Magic Realism

Magic Realism was an art movement that flourished in Germany mainly in Berlin in the 1920’s It was the last expressionist art movement in Germany before Third Reich Art which was a return to traditional Romantic Realist Art based on the Classical Greek Model.

In the early part of the twentieth century there had been many art movements in Germany they sometimes ran concurrent to each other and artists would join or resign as they saw fit. The century began with the Berlin secession which was founded in 1898, German Expressionism is acknowledged to run from 1905 to 1918, Dei Brucke was founded in 1905, Der Blaue Reiter founded in 1911, German Dada founded 1918, The November Group founded in 1919 and the New Objectivity Movement 1919 which was a reaction to the first world war that was christened Magic Realism in 1925 by Franz Roh and lasted until 1933.

Many of the Artists in Magic realism had been members of these earlier groups and Movements and of course there was the profound effect of the First World War not only on German Artists but on the whole of the German people.

Berlin in the 1920’s was a place of hedonistic pleasures the Circus, the theatre. The cabaret and the accompanying seedier side of entertainment. The Magic realists painted what they saw in all its glory.

In the exhibition prostitutes abound, perhaps the most sensitive being by Jeanne Mammen, Otto Dix is well represented with 2 paintings and 15 drawings and there was a section of expressionist religious paintings.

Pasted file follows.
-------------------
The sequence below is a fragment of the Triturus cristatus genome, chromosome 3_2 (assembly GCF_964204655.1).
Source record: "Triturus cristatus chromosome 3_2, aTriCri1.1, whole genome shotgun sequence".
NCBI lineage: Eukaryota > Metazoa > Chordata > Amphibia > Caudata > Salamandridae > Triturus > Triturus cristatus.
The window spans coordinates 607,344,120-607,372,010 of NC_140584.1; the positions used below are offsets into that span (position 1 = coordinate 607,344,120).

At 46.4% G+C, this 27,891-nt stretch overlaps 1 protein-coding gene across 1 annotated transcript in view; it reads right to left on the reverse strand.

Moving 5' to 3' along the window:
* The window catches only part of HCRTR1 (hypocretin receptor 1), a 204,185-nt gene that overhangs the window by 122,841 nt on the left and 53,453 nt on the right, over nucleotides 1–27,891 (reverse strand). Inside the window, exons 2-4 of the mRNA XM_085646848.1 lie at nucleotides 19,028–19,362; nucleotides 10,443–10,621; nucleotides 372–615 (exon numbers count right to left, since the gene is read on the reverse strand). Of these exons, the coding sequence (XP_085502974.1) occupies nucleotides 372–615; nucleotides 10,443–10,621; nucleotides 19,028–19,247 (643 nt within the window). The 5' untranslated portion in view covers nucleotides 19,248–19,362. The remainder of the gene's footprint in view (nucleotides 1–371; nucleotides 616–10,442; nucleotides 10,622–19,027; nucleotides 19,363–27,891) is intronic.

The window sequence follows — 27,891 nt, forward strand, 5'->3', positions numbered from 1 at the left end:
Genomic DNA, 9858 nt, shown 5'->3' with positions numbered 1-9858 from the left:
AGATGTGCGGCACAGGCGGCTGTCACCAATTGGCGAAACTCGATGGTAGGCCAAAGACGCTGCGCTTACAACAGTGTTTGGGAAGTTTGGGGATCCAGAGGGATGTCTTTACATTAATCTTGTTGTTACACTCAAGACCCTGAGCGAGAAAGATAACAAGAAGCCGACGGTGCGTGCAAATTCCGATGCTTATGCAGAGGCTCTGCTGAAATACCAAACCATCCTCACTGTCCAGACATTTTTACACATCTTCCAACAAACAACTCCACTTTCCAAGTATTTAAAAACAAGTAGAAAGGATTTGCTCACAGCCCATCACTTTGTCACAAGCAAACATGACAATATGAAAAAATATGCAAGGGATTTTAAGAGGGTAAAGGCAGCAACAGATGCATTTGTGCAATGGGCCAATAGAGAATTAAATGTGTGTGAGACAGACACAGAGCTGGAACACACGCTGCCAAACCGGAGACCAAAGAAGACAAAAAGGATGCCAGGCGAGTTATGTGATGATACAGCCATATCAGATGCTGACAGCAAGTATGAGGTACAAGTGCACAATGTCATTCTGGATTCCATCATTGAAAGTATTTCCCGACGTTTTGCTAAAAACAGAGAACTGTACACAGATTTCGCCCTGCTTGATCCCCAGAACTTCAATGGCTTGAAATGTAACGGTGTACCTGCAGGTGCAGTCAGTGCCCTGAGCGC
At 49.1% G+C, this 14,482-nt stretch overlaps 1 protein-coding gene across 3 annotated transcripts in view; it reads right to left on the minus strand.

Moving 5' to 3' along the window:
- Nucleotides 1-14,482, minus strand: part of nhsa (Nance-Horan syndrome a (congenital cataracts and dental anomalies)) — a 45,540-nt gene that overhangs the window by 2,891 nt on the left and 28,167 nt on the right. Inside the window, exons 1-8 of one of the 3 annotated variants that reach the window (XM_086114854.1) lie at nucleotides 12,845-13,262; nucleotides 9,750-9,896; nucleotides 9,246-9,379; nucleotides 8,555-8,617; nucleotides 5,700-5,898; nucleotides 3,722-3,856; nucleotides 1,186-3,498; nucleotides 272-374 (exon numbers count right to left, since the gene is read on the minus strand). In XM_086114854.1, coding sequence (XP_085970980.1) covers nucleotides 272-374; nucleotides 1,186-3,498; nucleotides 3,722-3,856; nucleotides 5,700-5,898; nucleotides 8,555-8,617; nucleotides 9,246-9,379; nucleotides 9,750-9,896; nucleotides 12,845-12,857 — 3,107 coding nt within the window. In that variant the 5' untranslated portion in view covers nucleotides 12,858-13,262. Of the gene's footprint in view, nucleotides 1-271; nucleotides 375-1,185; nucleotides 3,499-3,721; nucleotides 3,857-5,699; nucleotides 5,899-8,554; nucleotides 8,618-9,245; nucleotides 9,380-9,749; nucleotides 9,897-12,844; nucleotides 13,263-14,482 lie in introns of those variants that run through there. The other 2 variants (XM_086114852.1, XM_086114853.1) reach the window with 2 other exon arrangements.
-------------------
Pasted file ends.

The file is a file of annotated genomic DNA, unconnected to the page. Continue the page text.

My favourite painting in the exhibition was the Green Donkey by Chagall, it shouldn’t have been in the exhibition at all because it was painted in 1911 but it was cited as an example of expressive figurative painting that inspired the Magic realists. Chagall, I think, would not have been pleased, he spent his life avoiding being associated with any art movements, although his style does borrow from many movements it is always individually Chagall.

The painting itself is surprisingly small, about A3 size, when I had seen reproductions I had imagined it to be much larger, this is probably due to the vast amount of brushstrokes included in the picture plane. Thinking about it though it was probably small because of the transient lifestyle Chagall led at this time.

Out of the seventy or so works included in the exhibition the Green Donkey made an impression on my companions that came out in the discussion following the tour of the exhibition. We went to the Tate shop to by books mainly but my credit card was severely tempted by a reproduction Anni Albers rug but my head said £750 was a lot to pay for something for the cat to scratch.



Elger, S. (2016) Dadaism. Koln: Taschen

Gale, M. and Wan K (2018) Magic Realism: Art in Weimar Germany 1919-1933. London: Tate Publishing

Kuster U. (2016) Kandinsky Marc & der Blaue Reiter. Basel: Fondation Bayeler

Lorenz, U. (2016) Brucke. Koln: Taschen.

Metzger, R. (2017) Berlin in the 1920’s. Koln: Taschen.

Wolf, N. (2015) Expressionism. Koln: Taschen

The Exhibition

The Tate Modern (2018) Magic Realism: Art in Weimar Germany 1919-1933. London: (Accessed 02/01/19)

What the press said

Jones, J. (2018) Magic Realism: Art in Weimar Germany 1919-1933 review- sex, death and decadence  At: (Accessed 02/01/19)

Spicer, M. (2018) Magic Realism: Art in Weimar Germany 1919-1933. At: (Accessed 02/01/19)

Internet research

Google images (s.d.) Google search. At: (Accessed 06/01/19)

Otto (s.d.) Paintings. At: (Accessed 06/01/19)

Whyte M. (2016) Marc Chagall. At: (Accessed 06/01/19)